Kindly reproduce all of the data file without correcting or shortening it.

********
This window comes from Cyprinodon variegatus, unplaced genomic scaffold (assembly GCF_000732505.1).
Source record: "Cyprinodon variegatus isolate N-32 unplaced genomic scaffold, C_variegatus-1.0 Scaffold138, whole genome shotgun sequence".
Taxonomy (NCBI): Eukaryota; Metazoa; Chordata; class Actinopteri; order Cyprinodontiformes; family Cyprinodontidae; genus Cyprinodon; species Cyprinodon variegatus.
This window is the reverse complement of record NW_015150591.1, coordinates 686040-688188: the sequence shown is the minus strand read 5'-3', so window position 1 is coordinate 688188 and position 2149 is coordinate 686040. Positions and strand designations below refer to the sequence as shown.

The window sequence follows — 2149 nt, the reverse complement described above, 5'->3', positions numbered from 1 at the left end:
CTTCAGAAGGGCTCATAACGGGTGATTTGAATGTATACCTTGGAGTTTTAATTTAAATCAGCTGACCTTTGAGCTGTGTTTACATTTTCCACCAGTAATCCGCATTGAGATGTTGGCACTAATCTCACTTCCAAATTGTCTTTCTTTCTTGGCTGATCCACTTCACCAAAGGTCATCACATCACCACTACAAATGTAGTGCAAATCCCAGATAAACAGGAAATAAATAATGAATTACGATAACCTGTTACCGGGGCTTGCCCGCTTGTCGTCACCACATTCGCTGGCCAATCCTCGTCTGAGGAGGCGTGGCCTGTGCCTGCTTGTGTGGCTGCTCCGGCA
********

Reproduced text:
This window comes from Cyprinodon variegatus, unplaced genomic scaffold (assembly GCF_000732505.1).
Source record: "Cyprinodon variegatus isolate N-32 unplaced genomic scaffold, C_variegatus-1.0 Scaffold138, whole genome shotgun sequence".
Taxonomy (NCBI): Eukaryota; Metazoa; Chordata; class Actinopteri; order Cyprinodontiformes; family Cyprinodontidae; genus Cyprinodon; species Cyprinodon variegatus.
This window is the reverse complement of record NW_015150591.1, coordinates 686040-688188: the sequence shown is the minus strand read 5'-3', so window position 1 is coordinate 688188 and position 2149 is coordinate 686040. Positions and strand designations below refer to the sequence as shown.

The window sequence follows — 2149 nt, the reverse complement described above, 5'->3', positions numbered from 1 at the left end:
CTTCAGAAGGGCTCATAACGGGTGATTTGAATGTATACCTTGGAGTTTTAATTTAAATCAGCTGACCTTTGAGCTGTGTTTACATTTTCCACCAGTAATCCGCATTGAGATGTTGGCACTAATCTCACTTCCAAATTGTCTTTCTTTCTTGGCTGATCCACTTCACCAAAGGTCATCACATCACCACTACAAATGTAGTGCAAATCCCAGATAAACAGGAAATAAATAATGAATTACGATAACCTGTTACCGGGGCTTGCCCGCTTGTCGTCACCACATTCGCTGGCCAATCCTCGTCTGAGGAGGCGTGGCCTGTGCCTGCTTGTGTGGCTGCTCCGGCA